This past Saturday, the No. 4 Ohio State Buckeyes proved that they belong near the top of the national polls when it knocked off the No. 16 Northwestern Wildcats on the road in front of a national audience.
The Buckeyes (6-0, 2-0) dropped in the polls after starting the season ranked No. 2 when they gave up big points to both Buffalo and California earlier this season. The Buckeyes also lost their starting quarterback, Braxton Miller, for nearly three full games, leaving speculation as to how their high-powered offense would fair without him.
But it was not necessarily Miller who vaulted the Buckeyes back into the national championship conversation after defeating Northwestern (4-1, 0-1). In an offensive exhibition this past Saturday, senior running back Carlos Hyde ran the ball 26 times for 168 yards and three touchdowns.
With the emergence of Hyde, who was suspended the first three games of the season for “conduct not representative of the football program or the university,” as described by head coach Urban Meyer, the Buckeyes are now much more balanced in their offensive attack that was previously dominated by the arm and legs of Miller.
Everything is now clicking for the Buckeye’s offense. As the trend seems to go this year across the national college football landscape, Ohio State should not worry about giving up points, as much as other teams should have to worry about scoring more than Ohio State.
On Saturday, twenty six football players from at least four different teams in four different BCS conferences took the field sporting equipment marked with the acronym “APU” -All Players United- to protest the NCAA on issues “from concussions to compensation.”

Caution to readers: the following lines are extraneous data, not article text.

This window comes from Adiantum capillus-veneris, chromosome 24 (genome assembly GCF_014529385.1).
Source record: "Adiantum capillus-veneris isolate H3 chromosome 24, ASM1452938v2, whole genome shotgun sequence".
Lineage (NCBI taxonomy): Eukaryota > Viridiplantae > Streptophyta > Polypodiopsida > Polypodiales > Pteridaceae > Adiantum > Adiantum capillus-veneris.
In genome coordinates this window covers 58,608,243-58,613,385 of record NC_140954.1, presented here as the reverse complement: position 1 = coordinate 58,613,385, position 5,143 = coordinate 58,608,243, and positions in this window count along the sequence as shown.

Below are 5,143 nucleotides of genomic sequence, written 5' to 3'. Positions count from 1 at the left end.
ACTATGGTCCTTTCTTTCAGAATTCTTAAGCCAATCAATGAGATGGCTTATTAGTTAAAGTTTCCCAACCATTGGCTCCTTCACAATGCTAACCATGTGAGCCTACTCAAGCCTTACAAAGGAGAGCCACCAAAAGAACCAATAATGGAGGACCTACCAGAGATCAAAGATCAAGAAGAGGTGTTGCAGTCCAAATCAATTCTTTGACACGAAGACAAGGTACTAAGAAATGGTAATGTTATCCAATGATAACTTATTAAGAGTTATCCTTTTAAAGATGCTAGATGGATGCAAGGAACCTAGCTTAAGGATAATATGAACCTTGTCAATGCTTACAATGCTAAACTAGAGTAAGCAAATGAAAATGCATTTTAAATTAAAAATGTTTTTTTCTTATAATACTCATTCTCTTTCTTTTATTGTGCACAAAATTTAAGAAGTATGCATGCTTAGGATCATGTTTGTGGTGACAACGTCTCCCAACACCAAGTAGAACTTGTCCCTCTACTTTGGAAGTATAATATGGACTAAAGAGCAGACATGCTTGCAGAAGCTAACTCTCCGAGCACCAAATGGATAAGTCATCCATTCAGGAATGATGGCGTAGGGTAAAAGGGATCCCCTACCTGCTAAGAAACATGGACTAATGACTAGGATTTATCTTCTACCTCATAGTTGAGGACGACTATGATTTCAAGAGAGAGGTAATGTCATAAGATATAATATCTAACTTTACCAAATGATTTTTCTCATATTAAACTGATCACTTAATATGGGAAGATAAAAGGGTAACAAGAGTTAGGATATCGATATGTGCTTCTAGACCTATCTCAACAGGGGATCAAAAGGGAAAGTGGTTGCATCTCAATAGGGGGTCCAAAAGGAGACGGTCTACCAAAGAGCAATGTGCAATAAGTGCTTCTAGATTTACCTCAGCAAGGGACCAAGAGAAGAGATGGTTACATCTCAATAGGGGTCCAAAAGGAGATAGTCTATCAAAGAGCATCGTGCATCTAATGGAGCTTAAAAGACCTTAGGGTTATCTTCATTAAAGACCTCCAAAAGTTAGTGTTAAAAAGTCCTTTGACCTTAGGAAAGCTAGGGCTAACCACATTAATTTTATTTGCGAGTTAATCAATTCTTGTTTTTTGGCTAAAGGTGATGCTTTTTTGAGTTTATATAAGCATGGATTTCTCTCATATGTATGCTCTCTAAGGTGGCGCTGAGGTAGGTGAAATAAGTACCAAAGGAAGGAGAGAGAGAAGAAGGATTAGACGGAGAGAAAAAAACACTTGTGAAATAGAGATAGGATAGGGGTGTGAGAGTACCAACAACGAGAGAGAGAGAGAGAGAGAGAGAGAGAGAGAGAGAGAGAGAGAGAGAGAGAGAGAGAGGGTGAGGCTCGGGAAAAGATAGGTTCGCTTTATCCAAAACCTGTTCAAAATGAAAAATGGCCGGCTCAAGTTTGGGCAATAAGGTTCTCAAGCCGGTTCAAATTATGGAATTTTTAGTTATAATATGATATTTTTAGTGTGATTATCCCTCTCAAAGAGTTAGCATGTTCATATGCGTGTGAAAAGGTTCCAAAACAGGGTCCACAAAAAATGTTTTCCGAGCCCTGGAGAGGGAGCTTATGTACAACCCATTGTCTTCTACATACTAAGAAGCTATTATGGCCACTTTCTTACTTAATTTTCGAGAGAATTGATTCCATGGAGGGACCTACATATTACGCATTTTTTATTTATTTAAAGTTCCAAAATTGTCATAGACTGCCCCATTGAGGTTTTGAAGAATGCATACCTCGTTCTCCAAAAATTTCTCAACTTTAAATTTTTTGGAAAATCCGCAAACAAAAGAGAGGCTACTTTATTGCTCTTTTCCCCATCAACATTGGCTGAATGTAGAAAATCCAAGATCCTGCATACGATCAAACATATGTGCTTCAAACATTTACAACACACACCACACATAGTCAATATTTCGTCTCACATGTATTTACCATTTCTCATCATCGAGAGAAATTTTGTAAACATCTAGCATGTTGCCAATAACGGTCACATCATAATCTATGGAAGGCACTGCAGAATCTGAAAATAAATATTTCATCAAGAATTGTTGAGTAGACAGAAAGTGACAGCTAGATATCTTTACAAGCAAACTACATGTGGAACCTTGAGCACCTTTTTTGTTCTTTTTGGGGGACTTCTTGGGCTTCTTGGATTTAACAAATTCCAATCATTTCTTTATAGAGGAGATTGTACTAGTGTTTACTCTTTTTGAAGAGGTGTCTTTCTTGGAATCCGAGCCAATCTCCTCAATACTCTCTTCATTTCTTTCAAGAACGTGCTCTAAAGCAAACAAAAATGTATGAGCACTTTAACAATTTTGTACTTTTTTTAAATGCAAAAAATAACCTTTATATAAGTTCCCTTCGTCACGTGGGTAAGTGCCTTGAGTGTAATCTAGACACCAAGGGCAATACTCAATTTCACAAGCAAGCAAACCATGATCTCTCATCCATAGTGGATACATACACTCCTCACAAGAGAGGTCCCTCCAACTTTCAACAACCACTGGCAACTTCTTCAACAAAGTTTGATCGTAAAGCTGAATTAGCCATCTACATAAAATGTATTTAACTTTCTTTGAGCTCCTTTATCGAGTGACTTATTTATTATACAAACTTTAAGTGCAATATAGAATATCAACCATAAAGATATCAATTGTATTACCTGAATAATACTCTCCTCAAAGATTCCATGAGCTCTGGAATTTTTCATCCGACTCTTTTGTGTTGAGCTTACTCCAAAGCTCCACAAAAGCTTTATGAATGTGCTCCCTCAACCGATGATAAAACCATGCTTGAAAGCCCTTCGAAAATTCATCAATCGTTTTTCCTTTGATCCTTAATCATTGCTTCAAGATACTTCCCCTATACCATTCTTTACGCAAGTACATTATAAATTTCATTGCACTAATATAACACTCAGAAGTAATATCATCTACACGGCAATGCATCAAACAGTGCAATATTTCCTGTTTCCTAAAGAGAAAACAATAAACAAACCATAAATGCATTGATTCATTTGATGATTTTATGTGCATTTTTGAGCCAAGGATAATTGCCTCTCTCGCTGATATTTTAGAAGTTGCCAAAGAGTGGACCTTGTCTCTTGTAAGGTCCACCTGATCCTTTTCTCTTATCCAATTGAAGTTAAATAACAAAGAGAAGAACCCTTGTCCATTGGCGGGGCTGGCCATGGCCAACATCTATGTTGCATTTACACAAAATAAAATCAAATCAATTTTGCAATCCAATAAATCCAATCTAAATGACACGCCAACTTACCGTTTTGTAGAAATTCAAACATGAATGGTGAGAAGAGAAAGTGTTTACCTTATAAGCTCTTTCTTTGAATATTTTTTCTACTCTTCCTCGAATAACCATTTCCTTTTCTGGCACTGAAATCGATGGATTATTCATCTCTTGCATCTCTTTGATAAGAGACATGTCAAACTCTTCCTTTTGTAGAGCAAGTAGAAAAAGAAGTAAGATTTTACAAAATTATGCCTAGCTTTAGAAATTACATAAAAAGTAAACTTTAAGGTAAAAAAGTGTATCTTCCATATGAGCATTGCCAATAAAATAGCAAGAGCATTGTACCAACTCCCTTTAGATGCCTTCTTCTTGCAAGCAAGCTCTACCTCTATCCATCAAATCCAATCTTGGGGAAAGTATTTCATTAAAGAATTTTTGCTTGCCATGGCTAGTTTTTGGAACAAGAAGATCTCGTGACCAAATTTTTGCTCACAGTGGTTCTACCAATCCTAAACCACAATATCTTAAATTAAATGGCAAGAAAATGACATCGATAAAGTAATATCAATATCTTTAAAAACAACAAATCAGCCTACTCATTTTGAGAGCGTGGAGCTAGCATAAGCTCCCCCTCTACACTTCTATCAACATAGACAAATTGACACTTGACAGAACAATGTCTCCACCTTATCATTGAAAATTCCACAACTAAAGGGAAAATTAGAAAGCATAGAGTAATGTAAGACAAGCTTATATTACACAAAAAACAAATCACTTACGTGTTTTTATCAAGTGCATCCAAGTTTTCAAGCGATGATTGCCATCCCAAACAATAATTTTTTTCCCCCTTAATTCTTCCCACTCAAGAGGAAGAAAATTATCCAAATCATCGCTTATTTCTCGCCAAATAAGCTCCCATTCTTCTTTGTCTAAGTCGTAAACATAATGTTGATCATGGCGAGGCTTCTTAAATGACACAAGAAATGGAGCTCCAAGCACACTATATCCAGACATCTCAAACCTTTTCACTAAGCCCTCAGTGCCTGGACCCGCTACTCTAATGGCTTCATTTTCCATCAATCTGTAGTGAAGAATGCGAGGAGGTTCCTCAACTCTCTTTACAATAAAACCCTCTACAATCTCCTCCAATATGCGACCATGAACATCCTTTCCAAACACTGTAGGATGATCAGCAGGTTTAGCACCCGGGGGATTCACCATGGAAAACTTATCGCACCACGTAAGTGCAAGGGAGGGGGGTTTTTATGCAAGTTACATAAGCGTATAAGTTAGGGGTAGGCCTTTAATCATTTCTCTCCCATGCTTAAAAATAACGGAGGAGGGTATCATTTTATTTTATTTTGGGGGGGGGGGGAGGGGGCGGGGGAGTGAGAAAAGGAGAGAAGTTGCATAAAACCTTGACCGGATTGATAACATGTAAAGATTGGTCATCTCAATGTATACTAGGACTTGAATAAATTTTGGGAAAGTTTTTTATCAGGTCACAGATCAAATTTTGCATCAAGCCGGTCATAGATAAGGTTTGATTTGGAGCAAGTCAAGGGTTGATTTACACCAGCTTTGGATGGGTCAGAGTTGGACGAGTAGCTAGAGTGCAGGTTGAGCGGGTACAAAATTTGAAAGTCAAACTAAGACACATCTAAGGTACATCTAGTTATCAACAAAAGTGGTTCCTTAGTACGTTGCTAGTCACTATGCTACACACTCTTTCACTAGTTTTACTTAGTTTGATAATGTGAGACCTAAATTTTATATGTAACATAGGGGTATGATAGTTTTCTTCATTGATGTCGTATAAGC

Five offensive linemen from Georgia as well as the quarterbacks of Georgia Tech and Northwestern made up part of the high profile players supporting this movement.
The National College Players Association, a student-athlete advocacy group, recruited the players to mark their gear and use the social media hashtags #AllPlayersUnited and #APU. The players also participated in weekly teleconferences with the NCPA.
The NCPA released a statement just after the noon kickoff on Saturday stating their goals (seen below or on their website) and asking for “a portion of its over $1 billion in new TV revenue to guarantee basic protections.” Protections such as guaranteed scholarship renewals for permanently injured players, no cost to players for sports-related medical bills, an increase in scholarships up to $5,000, and the creation of a “trust fund” that players could use after their eligibility expires for educational expenditures.
The reaction from coaches was mainly positive with only talking heads and executives calling for punishment. However, both Georgia Tech coach Paul Johnson and Northwestern coach Pat Fitzgerald said their teams should discuss and decide whether or not to support the movement collectively. But, the coaches thought it was done respectfully and therefore saw no reason for backlash.
All Players United Campaign goals:
- Demonstrate unity among college athletes and fans in favor of NCAA reform.
- Show support for players who joined concussion lawsuits against the NCAA, which could “force the NCAA to finally take meaningful steps to minimize brain trauma in contact sports and provide resources for current and former players suffering with brain injuries.”
- Show support for the players who “stepped up in the O’Bannon v. NCAA, EA Sports lawsuit regarding the use of players’ images/likeliness, which could unlock billions of dollars in resources for current, future, and former players.”
- Stand behind individual players being “harmed by NCAA rules.”